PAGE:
- #1
Thickmax
- 31
- 8
- Homework Statement
- Engineering course top up physics module
- Relevant Equations
- See below
I've checked my answer many times and do not understand what I am missing
Thickmax said:answer is apparently
1/(M*g*v)*(P-C*v^3) No idea how this is the case
Thanks Very much!Delta2 said:The crane is moving with constant horizontal velocity. Hence the vector sum of the horizontal forces is zero, that is
$$\vec{F}_{resistance}+\vec{F}_{driving}=\vec{0}$$
In order to transform the above vector equation to an algebraic equation , you have to be careful with signs and conventions. If we make the convention that the positive direction is towards right , then $$\vec{F}_{driving}=\frac{P}{v}\hat x$$ that is it is positive force, but $$\vec{F}_{resistance}=-Cv^2\hat x-\mu mg\hat x$$, that is it is negative (towards the left).
Thus the initial vector equation will transform to the algebraic equation
$$-Cv^2-\mu mg+\frac{P}{v}=0$$ which you can solve for ##\mu## and you will get what you saying at post #3.
Thickmax said:Am I missing something?
How do you know when to do that? Is this method called something that i can read up on?Delta2 said:No you got it right, you just need one last algebraic step: multiply both the numerator and the denominator of the fraction by v and then you 'll get what you say at post #3.
Ehm its fundamental algebraic rule: IF you multiply both the numerator and the denominator of a fraction with the same thing, the fraction remains the same. That is $$\frac{a}{b}=\frac{ac}{bc}$$Thickmax said:How do you know when to do that? Is this method called something that i can read up on?
Oh I see nowBut how do you know when to do that? Is it just to tidy up the equation and have ‘one line’ as the numerator?Delta2 said:Ehm its fundamental algebraic rule: IF you multiply both the numerator and the denominator of a fraction with the same thing, the fraction remains the same. That is $$\frac{a}{b}=\frac{ac}{bc}$$
Yes you can view it like this.Thickmax said:Oh I see nowBut how do you know when to do that? Is it just to tidy up the equation and have ‘one line’ as the numerator?
Yes, it is usual to avoid nested fractions in the simplified form. But more generally, you cannot assume the target form is what you would consider the simplest such. You have to be prepared to check whether there is some way of manipulating the one into the other.Thickmax said:Oh I see nowBut how do you know when to do that? Is it just to tidy up the equation and have ‘one line’ as the numerator?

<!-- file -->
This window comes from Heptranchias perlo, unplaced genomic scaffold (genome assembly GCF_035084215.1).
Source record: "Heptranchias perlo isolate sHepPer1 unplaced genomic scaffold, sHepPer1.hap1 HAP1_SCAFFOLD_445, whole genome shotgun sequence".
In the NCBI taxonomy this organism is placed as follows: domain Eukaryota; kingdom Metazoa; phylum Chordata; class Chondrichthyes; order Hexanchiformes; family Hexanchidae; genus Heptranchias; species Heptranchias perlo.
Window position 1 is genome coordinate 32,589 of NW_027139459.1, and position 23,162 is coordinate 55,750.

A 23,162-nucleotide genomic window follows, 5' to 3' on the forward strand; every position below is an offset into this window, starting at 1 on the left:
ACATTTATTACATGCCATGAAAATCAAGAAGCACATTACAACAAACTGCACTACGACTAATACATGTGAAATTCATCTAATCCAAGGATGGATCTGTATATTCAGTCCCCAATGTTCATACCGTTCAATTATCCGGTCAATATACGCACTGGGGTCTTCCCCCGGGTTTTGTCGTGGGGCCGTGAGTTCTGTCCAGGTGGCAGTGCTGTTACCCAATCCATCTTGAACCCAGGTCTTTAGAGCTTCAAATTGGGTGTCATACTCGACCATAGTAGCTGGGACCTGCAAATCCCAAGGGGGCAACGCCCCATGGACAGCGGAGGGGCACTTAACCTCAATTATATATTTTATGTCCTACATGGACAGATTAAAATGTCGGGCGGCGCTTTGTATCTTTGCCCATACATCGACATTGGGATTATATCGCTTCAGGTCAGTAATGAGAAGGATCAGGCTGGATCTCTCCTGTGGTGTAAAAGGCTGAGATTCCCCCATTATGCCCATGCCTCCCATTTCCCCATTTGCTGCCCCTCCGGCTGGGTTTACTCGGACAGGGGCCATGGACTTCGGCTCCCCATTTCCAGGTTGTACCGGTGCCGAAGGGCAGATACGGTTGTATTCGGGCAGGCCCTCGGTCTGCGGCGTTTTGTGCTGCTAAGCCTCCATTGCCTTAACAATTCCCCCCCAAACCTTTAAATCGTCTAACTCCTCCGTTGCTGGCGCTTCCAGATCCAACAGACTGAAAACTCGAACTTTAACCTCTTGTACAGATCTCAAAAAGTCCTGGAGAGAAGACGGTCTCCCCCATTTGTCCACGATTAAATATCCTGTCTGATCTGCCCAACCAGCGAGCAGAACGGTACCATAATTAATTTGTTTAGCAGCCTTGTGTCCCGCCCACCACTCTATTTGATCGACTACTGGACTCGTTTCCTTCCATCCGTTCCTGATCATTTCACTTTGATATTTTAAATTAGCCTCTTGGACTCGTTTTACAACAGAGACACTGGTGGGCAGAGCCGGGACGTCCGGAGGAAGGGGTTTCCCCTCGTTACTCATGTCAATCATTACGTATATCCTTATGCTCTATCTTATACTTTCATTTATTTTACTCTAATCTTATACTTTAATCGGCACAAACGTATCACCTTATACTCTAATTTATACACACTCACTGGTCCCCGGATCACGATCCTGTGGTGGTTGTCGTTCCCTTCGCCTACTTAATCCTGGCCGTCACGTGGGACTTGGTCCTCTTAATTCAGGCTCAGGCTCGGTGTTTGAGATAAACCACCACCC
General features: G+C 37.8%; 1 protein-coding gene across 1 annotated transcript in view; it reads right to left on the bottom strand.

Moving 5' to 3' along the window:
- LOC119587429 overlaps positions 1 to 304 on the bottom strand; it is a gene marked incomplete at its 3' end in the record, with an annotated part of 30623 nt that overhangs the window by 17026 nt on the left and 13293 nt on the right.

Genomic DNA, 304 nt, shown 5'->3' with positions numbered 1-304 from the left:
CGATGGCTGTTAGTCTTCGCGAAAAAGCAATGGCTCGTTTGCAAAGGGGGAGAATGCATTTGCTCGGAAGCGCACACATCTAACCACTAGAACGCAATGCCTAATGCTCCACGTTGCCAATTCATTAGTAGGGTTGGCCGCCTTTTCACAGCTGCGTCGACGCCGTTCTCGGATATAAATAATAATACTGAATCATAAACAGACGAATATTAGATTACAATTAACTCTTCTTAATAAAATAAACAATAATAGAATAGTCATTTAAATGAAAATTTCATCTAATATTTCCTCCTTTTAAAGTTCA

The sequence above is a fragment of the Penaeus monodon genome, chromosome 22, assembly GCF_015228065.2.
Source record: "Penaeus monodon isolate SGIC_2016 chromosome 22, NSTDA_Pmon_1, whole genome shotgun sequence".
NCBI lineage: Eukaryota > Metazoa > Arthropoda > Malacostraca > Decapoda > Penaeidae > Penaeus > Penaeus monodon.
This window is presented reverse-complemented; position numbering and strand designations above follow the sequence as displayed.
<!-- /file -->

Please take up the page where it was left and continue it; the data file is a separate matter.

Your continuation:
A force is a push or pull that can cause an object to accelerate or change its motion.
The different types of forces acting on a moving crane include:
The forces acting on a moving crane can affect its stability in different ways. For example, if the force of gravity is greater than the tension in the crane's cables, it can cause the crane to tip over. Friction can also play a role in stability, as it can either help to keep the crane in place or make it more difficult to move. Properly balancing and controlling these forces is crucial for maintaining the stability of a moving crane.
When operating a crane, it is important to follow all safety protocols and guidelines. This includes ensuring that the crane is properly maintained and inspected, using the correct equipment and techniques for the job, and following proper load limits and weight distribution. It is also important to have a trained and experienced operator in control of the crane at all times.
The forces acting on a moving crane can be calculated using mathematical formulas and principles of physics. This information can then be used to determine the necessary counterweights, tension in cables, and other factors to maintain the stability and control of the crane. Additionally, advanced technologies such as sensors and computer systems can help monitor and regulate these forces in real-time to ensure safe and efficient operation of the crane.